Window Gallery Exhibit

Our three part series of exhibits continue this month with "Texture in Silence" - a window gallery featuring the work of Anik Choinière and Kathleen Tennock.
Both inspired by stones in their respective mediums, they have come together to create a window gallery of textile and ceramic pieces that are textural and quiet in nature. Kathleen's ceramic surprises the hand with a smooth tactile quality, while Anik's pieces drape with softness. The pairing of their work is for sale and on display at the studio until mid-August.

Online Studio Collection

Once again our online collection was chosen to reflect our current exhibit. Our selection shares the colours and textures that are found in Kathleen and Anik's creations. See the complete selection online and in-store.
Featured in the above photos and on the top mannequin: Cathy Joyce's scarf "structure"
Texture & Silk ...

Is there such a thing? Is silk only smooth, fine and delicate? Can it really be textural and sculptural? It can, but our preconceived notions of how silk looks and feels gets in the way.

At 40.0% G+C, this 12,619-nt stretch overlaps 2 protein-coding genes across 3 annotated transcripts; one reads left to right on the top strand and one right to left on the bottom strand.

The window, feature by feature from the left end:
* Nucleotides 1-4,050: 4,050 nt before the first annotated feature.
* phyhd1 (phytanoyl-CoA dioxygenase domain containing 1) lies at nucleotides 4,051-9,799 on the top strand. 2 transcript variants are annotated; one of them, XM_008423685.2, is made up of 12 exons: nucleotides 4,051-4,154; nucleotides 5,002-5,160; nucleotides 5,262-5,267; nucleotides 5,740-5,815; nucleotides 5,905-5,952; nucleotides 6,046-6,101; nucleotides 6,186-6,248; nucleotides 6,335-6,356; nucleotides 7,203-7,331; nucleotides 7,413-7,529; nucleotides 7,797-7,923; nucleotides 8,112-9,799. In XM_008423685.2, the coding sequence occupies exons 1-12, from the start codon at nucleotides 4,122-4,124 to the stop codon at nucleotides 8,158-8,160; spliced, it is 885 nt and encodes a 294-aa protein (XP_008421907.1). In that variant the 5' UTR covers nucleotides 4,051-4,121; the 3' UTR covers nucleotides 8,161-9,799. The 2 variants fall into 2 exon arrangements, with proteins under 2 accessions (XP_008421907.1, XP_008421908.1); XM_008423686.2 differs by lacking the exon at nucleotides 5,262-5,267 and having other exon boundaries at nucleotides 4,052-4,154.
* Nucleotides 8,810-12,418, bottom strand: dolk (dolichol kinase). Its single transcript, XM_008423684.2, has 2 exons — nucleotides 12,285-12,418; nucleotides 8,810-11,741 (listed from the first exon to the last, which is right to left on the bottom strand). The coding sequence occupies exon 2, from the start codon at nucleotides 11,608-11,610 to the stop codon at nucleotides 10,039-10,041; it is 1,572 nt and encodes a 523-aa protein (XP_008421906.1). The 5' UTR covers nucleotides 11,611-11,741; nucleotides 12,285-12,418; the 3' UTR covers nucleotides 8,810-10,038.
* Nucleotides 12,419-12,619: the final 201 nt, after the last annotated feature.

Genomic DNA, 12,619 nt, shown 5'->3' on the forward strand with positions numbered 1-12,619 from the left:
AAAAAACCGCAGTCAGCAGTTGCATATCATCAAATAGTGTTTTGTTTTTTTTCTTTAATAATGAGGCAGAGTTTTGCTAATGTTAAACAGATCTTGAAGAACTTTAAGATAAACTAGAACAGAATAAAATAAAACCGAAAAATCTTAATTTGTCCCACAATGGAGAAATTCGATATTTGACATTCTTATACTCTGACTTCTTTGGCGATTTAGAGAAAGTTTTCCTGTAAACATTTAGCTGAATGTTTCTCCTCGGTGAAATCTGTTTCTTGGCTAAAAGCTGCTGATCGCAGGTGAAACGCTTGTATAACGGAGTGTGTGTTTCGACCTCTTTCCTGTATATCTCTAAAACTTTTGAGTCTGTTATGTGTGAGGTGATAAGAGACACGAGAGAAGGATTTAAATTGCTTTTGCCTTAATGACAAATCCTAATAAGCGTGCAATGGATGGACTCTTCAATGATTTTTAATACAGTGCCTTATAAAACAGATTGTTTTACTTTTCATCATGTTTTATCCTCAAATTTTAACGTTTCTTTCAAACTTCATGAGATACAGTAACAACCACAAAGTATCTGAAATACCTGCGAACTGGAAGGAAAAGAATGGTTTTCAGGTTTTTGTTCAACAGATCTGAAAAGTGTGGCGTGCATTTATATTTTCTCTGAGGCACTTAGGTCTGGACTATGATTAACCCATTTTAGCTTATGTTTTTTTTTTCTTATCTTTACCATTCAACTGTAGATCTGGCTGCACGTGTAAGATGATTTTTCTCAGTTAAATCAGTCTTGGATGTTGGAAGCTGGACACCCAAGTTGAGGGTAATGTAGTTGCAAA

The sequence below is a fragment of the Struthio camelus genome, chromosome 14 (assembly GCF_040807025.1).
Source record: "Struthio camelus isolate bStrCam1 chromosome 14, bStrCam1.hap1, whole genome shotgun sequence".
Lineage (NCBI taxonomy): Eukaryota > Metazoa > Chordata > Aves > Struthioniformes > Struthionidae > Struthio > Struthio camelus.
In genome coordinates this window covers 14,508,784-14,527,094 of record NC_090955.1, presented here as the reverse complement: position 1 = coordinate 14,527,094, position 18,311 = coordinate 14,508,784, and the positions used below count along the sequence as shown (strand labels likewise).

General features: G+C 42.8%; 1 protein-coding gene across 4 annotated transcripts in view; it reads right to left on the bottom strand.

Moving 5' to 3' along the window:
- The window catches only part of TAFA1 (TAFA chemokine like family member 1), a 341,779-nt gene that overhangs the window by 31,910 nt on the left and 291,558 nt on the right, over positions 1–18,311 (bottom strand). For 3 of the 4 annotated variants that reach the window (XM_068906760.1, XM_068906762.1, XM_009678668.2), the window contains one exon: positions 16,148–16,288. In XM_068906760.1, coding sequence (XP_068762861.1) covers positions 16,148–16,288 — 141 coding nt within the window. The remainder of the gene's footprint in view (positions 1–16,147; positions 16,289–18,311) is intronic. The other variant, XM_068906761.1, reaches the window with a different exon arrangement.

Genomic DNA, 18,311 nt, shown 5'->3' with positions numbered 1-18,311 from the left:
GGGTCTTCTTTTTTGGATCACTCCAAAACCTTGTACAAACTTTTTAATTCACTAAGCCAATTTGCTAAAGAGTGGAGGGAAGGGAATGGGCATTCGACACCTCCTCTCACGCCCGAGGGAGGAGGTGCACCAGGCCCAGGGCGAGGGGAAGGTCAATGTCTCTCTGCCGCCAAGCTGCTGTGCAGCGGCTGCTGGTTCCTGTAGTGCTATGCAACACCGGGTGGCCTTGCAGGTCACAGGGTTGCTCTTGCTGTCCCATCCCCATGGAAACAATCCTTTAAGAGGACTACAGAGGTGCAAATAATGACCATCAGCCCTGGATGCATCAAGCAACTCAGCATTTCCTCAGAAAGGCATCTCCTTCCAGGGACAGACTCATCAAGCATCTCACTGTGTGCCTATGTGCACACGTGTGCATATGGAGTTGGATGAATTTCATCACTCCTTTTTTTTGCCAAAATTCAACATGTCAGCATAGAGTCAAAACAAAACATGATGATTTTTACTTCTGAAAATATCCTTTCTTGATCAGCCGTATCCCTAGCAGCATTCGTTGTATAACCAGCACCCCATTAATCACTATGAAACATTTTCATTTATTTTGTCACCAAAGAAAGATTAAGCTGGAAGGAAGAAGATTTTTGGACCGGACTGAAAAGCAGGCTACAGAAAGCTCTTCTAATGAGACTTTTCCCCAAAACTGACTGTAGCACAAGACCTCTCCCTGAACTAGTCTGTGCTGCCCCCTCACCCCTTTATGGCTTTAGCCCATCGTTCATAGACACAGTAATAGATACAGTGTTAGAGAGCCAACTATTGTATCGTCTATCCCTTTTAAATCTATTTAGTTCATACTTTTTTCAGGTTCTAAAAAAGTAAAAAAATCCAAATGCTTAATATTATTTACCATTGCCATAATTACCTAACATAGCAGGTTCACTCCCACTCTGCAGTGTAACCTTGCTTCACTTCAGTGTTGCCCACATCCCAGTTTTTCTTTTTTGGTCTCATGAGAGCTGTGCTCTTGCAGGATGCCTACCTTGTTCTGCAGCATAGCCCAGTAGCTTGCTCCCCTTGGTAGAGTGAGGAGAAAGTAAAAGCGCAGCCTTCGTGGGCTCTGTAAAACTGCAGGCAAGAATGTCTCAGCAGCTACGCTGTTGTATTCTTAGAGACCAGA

Over the years, the studio has been featuring numerous artists working with silk from casings to three dimensional sculpture.

The year 2014 stands out with three exhibits that demonstrated the incredible diversity of what can be created with silk.

"Material + Culture" featured the work of several artists who created numerous pieces inspired by Sanjo yarns and their places of cultural origin.

Photo: Anik's sculptural pieces inspired by two Japanese yarns: silk loop fringe ribbon and silk mohair.

"The Sound of Nature" exhibit from Noriko Narahira and Kyoko Ueda (images below) also showcased some textural and sculptural work.  Both artists taught at Maiwa that year and introduced a gossamer approach to textiles in their workshops with air as an element of design.
Our third exhibit presented the textile work of Rutsuko Sakata who works with silk-felt combinations.
Rutsuko's exhibition "What I Felt" was inspired by nature, and more particularly "the forest with its many kind of trees and flowers".
Short Studio Documentary

A group of students from the Vancouver Film School approached Diana a while back and produced this short documentary: a delightful three-minute video that covers the story of the Silk Weaving Studio and its founder Diana Sanderson.
Silk Weaving Studio documentary created by students from the Vancouver Film School
Did You Know ... that one mature mulberry tree will produce enough foliage for approximately 100 silkworms.
Copyright © 2022 Silk Weaving Studio, All rights reserved.

Our mailing address is:
1531 Johnston Street,  Vancouver, BC  V6H 3R9  Canada

Want to change how you receive these emails?
You can update your preferences or unsubscribe from this list.